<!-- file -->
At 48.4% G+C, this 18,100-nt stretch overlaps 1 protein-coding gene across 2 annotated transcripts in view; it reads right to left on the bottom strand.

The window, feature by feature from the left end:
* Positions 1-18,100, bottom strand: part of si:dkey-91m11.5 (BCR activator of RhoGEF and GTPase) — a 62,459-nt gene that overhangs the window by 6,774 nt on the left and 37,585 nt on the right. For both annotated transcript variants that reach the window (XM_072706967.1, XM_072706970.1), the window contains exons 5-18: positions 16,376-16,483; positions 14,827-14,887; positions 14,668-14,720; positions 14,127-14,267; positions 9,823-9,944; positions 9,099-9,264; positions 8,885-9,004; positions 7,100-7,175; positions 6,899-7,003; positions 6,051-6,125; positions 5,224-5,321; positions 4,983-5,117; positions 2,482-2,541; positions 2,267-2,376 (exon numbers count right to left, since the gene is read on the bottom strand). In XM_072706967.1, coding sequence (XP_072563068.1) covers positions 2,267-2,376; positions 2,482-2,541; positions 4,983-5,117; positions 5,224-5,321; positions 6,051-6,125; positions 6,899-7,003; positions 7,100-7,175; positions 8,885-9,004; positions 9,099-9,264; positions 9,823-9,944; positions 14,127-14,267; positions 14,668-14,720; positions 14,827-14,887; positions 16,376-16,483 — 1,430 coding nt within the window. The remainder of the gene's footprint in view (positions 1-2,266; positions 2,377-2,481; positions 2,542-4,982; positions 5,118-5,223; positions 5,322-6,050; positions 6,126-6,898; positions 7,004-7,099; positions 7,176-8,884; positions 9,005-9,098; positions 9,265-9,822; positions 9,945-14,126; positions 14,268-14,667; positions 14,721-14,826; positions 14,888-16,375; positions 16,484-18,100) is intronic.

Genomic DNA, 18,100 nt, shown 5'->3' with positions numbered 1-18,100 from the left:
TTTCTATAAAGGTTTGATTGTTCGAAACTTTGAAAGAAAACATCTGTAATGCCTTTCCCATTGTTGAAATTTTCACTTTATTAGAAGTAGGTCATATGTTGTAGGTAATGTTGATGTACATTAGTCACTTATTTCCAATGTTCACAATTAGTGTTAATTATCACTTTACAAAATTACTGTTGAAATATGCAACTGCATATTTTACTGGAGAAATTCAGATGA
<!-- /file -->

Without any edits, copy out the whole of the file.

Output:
At 48.4% G+C, this 18,100-nt stretch overlaps 1 protein-coding gene across 2 annotated transcripts in view; it reads right to left on the bottom strand.

The window, feature by feature from the left end:
* Positions 1-18,100, bottom strand: part of si:dkey-91m11.5 (BCR activator of RhoGEF and GTPase) — a 62,459-nt gene that overhangs the window by 6,774 nt on the left and 37,585 nt on the right. For both annotated transcript variants that reach the window (XM_072706967.1, XM_072706970.1), the window contains exons 5-18: positions 16,376-16,483; positions 14,827-14,887; positions 14,668-14,720; positions 14,127-14,267; positions 9,823-9,944; positions 9,099-9,264; positions 8,885-9,004; positions 7,100-7,175; positions 6,899-7,003; positions 6,051-6,125; positions 5,224-5,321; positions 4,983-5,117; positions 2,482-2,541; positions 2,267-2,376 (exon numbers count right to left, since the gene is read on the bottom strand). In XM_072706967.1, coding sequence (XP_072563068.1) covers positions 2,267-2,376; positions 2,482-2,541; positions 4,983-5,117; positions 5,224-5,321; positions 6,051-6,125; positions 6,899-7,003; positions 7,100-7,175; positions 8,885-9,004; positions 9,099-9,264; positions 9,823-9,944; positions 14,127-14,267; positions 14,668-14,720; positions 14,827-14,887; positions 16,376-16,483 — 1,430 coding nt within the window. The remainder of the gene's footprint in view (positions 1-2,266; positions 2,377-2,481; positions 2,542-4,982; positions 5,118-5,223; positions 5,322-6,050; positions 6,126-6,898; positions 7,004-7,099; positions 7,176-8,884; positions 9,005-9,098; positions 9,265-9,822; positions 9,945-14,126; positions 14,268-14,667; positions 14,721-14,826; positions 14,888-16,375; positions 16,484-18,100) is intronic.

Genomic DNA, 18,100 nt, shown 5'->3' with positions numbered 1-18,100 from the left:
TTTCTATAAAGGTTTGATTGTTCGAAACTTTGAAAGAAAACATCTGTAATGCCTTTCCCATTGTTGAAATTTTCACTTTATTAGAAGTAGGTCATATGTTGTAGGTAATGTTGATGTACATTAGTCACTTATTTCCAATGTTCACAATTAGTGTTAATTATCACTTTACAAAATTACTGTTGAAATATGCAACTGCATATTTTACTGGAGAAATTCAGATGA